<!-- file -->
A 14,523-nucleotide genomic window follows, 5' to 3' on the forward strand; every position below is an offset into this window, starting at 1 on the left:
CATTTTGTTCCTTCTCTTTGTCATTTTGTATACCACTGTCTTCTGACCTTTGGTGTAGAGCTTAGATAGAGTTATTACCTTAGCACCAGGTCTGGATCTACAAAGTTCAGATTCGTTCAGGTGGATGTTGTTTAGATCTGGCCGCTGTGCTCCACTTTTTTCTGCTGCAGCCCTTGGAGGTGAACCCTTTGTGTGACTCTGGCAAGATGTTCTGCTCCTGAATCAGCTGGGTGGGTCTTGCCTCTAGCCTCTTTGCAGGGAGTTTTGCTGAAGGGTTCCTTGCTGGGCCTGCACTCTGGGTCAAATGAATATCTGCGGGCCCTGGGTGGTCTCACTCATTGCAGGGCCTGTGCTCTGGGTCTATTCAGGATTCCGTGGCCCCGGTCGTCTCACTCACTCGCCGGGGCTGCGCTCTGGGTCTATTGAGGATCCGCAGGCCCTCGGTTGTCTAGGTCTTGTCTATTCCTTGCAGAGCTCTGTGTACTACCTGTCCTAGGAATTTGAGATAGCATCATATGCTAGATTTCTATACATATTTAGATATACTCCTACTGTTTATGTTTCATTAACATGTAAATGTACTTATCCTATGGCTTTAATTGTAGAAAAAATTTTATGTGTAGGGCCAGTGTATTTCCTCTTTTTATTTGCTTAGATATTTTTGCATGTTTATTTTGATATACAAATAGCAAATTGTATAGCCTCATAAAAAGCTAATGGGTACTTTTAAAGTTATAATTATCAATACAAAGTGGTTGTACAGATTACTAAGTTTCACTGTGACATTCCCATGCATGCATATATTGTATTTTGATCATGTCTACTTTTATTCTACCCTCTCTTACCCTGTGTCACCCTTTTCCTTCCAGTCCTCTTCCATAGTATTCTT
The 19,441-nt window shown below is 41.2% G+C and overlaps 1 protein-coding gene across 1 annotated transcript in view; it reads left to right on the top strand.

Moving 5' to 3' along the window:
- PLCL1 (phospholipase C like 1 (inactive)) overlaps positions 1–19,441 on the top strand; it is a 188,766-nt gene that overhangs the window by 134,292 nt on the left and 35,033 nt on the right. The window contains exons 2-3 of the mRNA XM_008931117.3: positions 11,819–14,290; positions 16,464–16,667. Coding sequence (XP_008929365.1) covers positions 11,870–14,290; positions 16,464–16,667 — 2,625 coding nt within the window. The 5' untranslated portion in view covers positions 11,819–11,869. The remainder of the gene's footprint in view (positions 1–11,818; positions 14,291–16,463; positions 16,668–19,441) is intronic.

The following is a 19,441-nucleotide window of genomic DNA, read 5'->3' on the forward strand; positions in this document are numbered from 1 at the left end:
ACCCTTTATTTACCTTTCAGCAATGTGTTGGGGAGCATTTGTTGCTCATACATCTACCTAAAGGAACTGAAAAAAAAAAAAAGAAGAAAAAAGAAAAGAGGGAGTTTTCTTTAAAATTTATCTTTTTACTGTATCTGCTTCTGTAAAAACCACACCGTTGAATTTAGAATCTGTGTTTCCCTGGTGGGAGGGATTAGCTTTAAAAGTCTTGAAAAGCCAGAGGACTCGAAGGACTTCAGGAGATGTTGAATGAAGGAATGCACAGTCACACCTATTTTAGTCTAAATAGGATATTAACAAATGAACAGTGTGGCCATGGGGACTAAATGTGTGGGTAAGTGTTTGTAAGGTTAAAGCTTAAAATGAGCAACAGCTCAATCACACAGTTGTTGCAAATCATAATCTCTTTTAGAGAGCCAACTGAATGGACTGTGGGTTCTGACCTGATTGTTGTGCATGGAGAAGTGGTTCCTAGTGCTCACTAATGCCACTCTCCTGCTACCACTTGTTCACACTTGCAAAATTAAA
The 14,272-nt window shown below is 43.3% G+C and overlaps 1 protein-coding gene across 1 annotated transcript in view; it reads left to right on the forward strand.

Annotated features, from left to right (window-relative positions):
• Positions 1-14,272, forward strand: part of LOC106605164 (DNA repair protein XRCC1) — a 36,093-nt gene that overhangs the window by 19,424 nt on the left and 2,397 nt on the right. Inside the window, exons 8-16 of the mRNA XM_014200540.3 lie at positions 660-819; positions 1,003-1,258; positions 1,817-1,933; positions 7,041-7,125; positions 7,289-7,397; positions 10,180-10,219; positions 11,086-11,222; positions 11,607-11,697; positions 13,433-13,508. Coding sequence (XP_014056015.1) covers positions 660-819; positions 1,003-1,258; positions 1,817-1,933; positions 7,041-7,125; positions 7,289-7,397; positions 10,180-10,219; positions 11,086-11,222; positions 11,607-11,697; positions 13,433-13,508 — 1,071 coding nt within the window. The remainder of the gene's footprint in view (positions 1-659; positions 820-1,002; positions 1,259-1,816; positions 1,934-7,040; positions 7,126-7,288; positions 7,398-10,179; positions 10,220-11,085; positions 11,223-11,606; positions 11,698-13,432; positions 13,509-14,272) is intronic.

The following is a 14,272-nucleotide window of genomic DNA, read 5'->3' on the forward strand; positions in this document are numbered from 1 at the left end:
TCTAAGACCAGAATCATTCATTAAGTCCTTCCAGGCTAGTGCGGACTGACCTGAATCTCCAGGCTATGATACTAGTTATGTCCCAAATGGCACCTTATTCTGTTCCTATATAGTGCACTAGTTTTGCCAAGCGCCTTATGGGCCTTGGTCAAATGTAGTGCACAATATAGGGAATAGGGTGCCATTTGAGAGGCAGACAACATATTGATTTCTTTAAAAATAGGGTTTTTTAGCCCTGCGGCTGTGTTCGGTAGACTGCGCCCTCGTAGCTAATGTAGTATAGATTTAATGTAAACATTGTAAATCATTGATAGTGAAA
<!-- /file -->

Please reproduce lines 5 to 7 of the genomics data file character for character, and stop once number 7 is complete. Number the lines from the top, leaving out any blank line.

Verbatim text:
- PLCL1 (phospholipase C like 1 (inactive)) overlaps positions 1–19,441 on the top strand; it is a 188,766-nt gene that overhangs the window by 134,292 nt on the left and 35,033 nt on the right. The window contains exons 2-3 of the mRNA XM_008931117.3: positions 11,819–14,290; positions 16,464–16,667. Coding sequence (XP_008929365.1) covers positions 11,870–14,290; positions 16,464–16,667 — 2,625 coding nt within the window. The 5' untranslated portion in view covers positions 11,819–11,869. The remainder of the gene's footprint in view (positions 1–11,818; positions 14,291–16,463; positions 16,668–19,441) is intronic.

The following is a 19,441-nucleotide window of genomic DNA, read 5'->3' on the forward strand; positions in this document are numbered from 1 at the left end:
ACCCTTTATTTACCTTTCAGCAATGTGTTGGGGAGCATTTGTTGCTCATACATCTACCTAAAGGAACTGAAAAAAAAAAAAAGAAGAAAAAAGAAAAGAGGGAGTTTTCTTTAAAATTTATCTTTTTACTGTATCTGCTTCTGTAAAAACCACACCGTTGAATTTAGAATCTGTGTTTCCCTGGTGGGAGGGATTAGCTTTAAAAGTCTTGAAAAGCCAGAGGACTCGAAGGACTTCAGGAGATGTTGAATGAAGGAATGCACAGTCACACCTATTTTAGTCTAAATAGGATATTAACAAATGAACAGTGTGGCCATGGGGACTAAATGTGTGGGTAAGTGTTTGTAAGGTTAAAGCTTAAAATGAGCAACAGCTCAATCACACAGTTGTTGCAAATCATAATCTCTTTTAGAGAGCCAACTGAATGGACTGTGGGTTCTGACCTGATTGTTGTGCATGGAGAAGTGGTTCCTAGTGCTCACTAATGCCACTCTCCTGCTACCACTTGTTCACACTTGCAAAATTAAA